Weather, Plus Compensation, Transmission, Standardization

Disagreeing With "An Engineer's View of Global Warming" and Explaining the Benefits of Compensation

"Ask the Experts" is moderated by Béla Lipták (, process control consultant and editor of the three-volume Instrument Engineer's Handbook (IEH). If you would like to contribute to the 5th edition by updating an existing chapter or by preparing a new chapter, or if you have questions for our team of experts, please write to

Q: I have just read with great interest your article "An Engineer's View of Global Warming" on Sustainable Plant ( While agreeing with almost everything you say, I am afraid you have made a simple mistake that will give the "deniers" an easy way to refute all the good stuff you have said.

There are a couple of places you mention the "two-mile high" ice cap at the North Pole.  The ice cap at the North Pole is floating, and if it melts, there will be no change in sea level. There is a "two-mile high" ice cap at the South Pole, and that sits on a large continental mass. If that ice melts, we are all in big trouble.

There is a large ice cap on Greenland, which is melting, and that will cause the sea level to rise significantly. I guess it is a polar region, but it is not the North Pole.

Peter Green

A: Sorry, Peter, obviously I meant Greenland and the South Pole.

On the larger issue of why does global warming cause cold and snowy winters on the East Coast, I wrote a letter to the New York Times: If you want to read more on these topics you can refer to:

Basically, both the ocean currents and the hurricanes are gigantic heat conveyors fueled by temperature/pressure differences in the oceans and the air, which are moved by the rotation of the earth and by the Coriolis force. This force causes both the air and the water to move "downhill" as the earth's diameter reduces northward from the equator. Because of global warming, the Gulf Stream is slowing, so our winters get colder, while the hurricanes become more powerful. The behavior of hurricanes or the Gulf Stream is just as predictable as the operation of industrial heat pumps. They respond the same way to changing operating conditions (to pressure and temperature differences, etc.) and, therefore, their future behavior can be similarly predicted on the basis of their past behavior as defined by their dynamic models (relative gains, time constants, etc.) 

In case of the hurricanes, at 80 °F or higher "hot spots," the water evaporates, and the moist air is pulled up from the surface of the ocean at the walls of the "eye" (this is similar to how a compressor's force pulls refrigerant vapors in the evaporator of an industrial chiller), and as the rising moist air cools (as in a condenser), rain is caused. This reduces the pressure at the "eye," causing more evaporation, faster pumping of the heat from the ocean, and higher velocity winds. The hurricane travels northwest, moved by westerly wind, and rotated by the Coriolis force (counter-clockwise). The Gulf current moves more water than all the rivers on earth, and hurricanes can generate as much force as do earthquakes.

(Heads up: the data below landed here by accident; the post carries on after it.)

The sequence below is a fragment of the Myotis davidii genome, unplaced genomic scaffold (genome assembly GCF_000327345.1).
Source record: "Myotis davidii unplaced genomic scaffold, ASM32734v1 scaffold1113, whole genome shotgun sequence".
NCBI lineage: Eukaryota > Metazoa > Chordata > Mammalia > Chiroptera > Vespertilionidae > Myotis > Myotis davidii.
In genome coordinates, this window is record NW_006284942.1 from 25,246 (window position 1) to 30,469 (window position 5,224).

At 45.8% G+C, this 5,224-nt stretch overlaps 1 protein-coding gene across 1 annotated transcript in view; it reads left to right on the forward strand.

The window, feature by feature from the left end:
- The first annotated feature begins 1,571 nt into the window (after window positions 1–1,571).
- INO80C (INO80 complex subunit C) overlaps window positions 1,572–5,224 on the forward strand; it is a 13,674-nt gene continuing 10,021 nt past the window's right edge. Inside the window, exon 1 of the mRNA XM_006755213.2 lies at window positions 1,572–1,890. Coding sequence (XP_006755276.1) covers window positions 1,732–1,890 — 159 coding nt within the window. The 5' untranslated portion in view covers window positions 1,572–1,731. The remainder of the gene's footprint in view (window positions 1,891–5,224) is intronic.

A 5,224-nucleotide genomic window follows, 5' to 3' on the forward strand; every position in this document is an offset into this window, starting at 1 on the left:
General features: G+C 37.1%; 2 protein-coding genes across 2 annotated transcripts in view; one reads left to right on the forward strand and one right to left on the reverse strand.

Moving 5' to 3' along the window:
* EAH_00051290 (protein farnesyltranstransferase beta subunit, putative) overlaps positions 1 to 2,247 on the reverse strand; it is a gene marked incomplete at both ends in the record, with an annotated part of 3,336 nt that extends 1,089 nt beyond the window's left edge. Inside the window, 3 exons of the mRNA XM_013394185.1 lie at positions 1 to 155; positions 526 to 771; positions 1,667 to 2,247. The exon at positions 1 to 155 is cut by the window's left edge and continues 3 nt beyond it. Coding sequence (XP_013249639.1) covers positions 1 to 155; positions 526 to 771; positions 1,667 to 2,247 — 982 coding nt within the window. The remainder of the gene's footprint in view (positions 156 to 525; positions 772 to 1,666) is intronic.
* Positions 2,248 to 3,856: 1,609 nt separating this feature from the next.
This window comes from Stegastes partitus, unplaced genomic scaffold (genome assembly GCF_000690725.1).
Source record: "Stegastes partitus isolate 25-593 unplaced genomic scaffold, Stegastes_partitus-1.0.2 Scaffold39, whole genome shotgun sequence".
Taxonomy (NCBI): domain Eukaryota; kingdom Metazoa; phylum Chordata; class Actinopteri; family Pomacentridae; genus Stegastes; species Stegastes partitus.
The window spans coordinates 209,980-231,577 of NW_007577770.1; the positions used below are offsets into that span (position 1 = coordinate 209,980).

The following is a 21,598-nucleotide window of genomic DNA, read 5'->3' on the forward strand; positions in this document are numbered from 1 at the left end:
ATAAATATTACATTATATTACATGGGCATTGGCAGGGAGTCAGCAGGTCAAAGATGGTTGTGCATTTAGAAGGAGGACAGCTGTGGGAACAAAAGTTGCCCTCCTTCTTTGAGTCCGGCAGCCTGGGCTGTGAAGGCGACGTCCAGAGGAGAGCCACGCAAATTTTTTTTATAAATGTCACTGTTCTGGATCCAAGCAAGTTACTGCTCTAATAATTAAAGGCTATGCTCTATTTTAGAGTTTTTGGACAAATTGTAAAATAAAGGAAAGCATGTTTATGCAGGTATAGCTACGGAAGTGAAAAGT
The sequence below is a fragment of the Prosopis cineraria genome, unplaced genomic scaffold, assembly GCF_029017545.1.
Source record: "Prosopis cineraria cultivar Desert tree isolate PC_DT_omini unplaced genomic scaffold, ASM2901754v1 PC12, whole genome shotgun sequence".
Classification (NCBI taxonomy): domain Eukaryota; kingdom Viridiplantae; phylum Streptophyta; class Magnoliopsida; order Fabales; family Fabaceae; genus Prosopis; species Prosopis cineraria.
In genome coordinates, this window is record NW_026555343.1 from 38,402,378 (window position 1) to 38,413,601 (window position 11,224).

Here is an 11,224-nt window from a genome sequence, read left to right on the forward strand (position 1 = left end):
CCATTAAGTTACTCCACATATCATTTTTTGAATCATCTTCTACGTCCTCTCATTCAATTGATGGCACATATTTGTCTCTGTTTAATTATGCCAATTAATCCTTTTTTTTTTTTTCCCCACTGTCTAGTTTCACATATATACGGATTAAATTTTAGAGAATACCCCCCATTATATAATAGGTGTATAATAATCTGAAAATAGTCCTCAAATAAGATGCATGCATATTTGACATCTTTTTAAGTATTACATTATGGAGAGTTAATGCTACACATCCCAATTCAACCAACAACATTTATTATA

Béla Lipták

Q: Could you explain the benefits of compensation? Why is it needed in thermocouples (CJC), two-, three- or four-wire RTDs or in thermistors (Steinhart equation)? Also, what is the difference between the two- and the four-wire transmitters? What would happen if we used 4-20 PSIG pneumatic transmitters?

Ulaga Nathan

A: Compensation serves to eliminate the effects of variations, such as the length of the connecting wires or the changes in ambient conditions, which have nothing to do with the variable of interest. Compensation can also serve to "linearize" the relationship between the measured variable and the output signal of the transmitter.

Whenever a transmitter or sensor operates by detecting the difference between the signal generated by the sensor and the signal generated by a reference, (such as the cold junction in case of a thermocouple), compensation eliminates the error caused by variation in the reference. Therefore, in case of a thermocouple, if the temperature of the cold junction changes due to ambient temperature variation, an error would result without compensation.

The difference between two- and four-wire transmitters has to do with the power wires. In a four-wire system, the power and signal wires are separate, making it easier to reject electrical and magnetic common-mode interference. In two-wire designs, power and signal are carried on the same pair of wires. The advantage of this design is that their sensitivity to electrical noise and loading effects are reduced.